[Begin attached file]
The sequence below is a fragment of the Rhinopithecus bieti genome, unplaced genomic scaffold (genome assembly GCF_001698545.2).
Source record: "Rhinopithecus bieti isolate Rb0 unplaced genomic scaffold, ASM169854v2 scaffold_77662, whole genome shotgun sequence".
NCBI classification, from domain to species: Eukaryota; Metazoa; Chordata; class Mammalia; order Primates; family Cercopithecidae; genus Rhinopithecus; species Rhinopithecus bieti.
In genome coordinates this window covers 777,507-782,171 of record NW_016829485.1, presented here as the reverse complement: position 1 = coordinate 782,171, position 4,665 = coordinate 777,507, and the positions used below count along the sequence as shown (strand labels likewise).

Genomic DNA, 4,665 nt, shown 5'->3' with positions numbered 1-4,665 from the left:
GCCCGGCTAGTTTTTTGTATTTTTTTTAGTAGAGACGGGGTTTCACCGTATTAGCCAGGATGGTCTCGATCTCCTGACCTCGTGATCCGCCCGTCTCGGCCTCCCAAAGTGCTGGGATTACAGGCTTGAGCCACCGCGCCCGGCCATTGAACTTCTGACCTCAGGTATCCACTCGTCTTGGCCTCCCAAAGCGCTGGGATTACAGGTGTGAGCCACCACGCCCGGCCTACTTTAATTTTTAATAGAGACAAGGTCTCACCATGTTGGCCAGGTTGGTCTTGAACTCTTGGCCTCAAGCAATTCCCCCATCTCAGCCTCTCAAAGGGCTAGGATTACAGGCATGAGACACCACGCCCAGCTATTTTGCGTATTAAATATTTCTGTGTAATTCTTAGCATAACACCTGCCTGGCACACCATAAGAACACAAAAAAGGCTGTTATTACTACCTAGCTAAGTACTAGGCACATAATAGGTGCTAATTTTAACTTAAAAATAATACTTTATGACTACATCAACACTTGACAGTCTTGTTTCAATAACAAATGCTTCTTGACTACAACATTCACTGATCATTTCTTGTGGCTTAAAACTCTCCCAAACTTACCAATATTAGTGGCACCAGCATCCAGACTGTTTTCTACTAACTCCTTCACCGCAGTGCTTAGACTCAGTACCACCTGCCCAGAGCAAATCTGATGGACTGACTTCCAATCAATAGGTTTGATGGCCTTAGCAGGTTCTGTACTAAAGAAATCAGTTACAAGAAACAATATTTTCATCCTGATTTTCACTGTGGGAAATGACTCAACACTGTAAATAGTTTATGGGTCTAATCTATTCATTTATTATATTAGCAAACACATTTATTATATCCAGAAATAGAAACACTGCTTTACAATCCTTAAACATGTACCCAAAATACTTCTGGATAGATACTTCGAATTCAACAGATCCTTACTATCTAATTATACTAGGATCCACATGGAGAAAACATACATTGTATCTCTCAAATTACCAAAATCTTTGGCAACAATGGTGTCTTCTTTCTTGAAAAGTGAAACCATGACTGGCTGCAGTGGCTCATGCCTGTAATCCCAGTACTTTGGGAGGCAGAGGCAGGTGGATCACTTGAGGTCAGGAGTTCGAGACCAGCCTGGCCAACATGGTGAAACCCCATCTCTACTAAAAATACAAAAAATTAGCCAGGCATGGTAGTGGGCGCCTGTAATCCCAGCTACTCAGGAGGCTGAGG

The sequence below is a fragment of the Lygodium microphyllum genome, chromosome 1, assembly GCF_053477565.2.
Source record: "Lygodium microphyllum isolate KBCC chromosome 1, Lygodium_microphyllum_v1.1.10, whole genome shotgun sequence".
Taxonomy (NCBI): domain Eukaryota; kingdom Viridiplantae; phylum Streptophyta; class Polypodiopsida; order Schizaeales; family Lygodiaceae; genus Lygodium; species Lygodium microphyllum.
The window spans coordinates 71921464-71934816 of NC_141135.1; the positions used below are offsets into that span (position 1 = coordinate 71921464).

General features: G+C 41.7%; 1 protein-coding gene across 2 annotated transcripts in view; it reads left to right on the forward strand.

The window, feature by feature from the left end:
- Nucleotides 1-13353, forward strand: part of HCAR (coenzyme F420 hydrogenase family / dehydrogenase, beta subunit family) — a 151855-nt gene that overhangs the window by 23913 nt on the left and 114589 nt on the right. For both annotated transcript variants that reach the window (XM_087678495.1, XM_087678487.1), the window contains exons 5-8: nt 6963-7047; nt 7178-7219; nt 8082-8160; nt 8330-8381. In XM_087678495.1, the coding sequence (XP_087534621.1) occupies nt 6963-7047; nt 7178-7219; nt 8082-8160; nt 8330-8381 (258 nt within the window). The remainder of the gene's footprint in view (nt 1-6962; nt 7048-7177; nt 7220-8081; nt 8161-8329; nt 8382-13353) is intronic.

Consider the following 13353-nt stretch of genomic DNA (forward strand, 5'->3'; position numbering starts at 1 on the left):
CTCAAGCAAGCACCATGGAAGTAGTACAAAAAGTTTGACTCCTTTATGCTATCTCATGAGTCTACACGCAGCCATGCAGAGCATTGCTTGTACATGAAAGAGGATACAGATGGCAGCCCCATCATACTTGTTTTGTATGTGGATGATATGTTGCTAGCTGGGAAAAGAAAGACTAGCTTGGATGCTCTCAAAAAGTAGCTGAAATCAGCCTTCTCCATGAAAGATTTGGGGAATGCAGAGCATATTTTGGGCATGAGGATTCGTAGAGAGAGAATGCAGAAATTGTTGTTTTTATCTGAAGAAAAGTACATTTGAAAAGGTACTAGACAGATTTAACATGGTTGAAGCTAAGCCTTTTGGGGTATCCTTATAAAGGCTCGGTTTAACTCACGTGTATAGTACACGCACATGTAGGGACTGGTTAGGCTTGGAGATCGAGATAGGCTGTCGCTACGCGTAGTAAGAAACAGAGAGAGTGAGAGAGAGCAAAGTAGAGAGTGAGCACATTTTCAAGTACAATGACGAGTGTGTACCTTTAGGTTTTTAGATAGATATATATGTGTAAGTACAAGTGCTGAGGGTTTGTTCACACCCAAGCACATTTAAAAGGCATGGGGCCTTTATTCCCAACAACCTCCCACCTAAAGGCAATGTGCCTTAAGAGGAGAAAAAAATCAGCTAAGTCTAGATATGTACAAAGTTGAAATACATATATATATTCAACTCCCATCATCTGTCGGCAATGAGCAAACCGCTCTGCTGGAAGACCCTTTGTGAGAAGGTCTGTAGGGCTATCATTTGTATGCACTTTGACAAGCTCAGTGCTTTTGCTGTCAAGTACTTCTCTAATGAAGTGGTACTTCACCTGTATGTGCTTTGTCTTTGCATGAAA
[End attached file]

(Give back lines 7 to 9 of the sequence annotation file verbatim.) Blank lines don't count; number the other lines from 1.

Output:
The sequence below is a fragment of the Lygodium microphyllum genome, chromosome 1, assembly GCF_053477565.2.
Source record: "Lygodium microphyllum isolate KBCC chromosome 1, Lygodium_microphyllum_v1.1.10, whole genome shotgun sequence".
Taxonomy (NCBI): domain Eukaryota; kingdom Viridiplantae; phylum Streptophyta; class Polypodiopsida; order Schizaeales; family Lygodiaceae; genus Lygodium; species Lygodium microphyllum.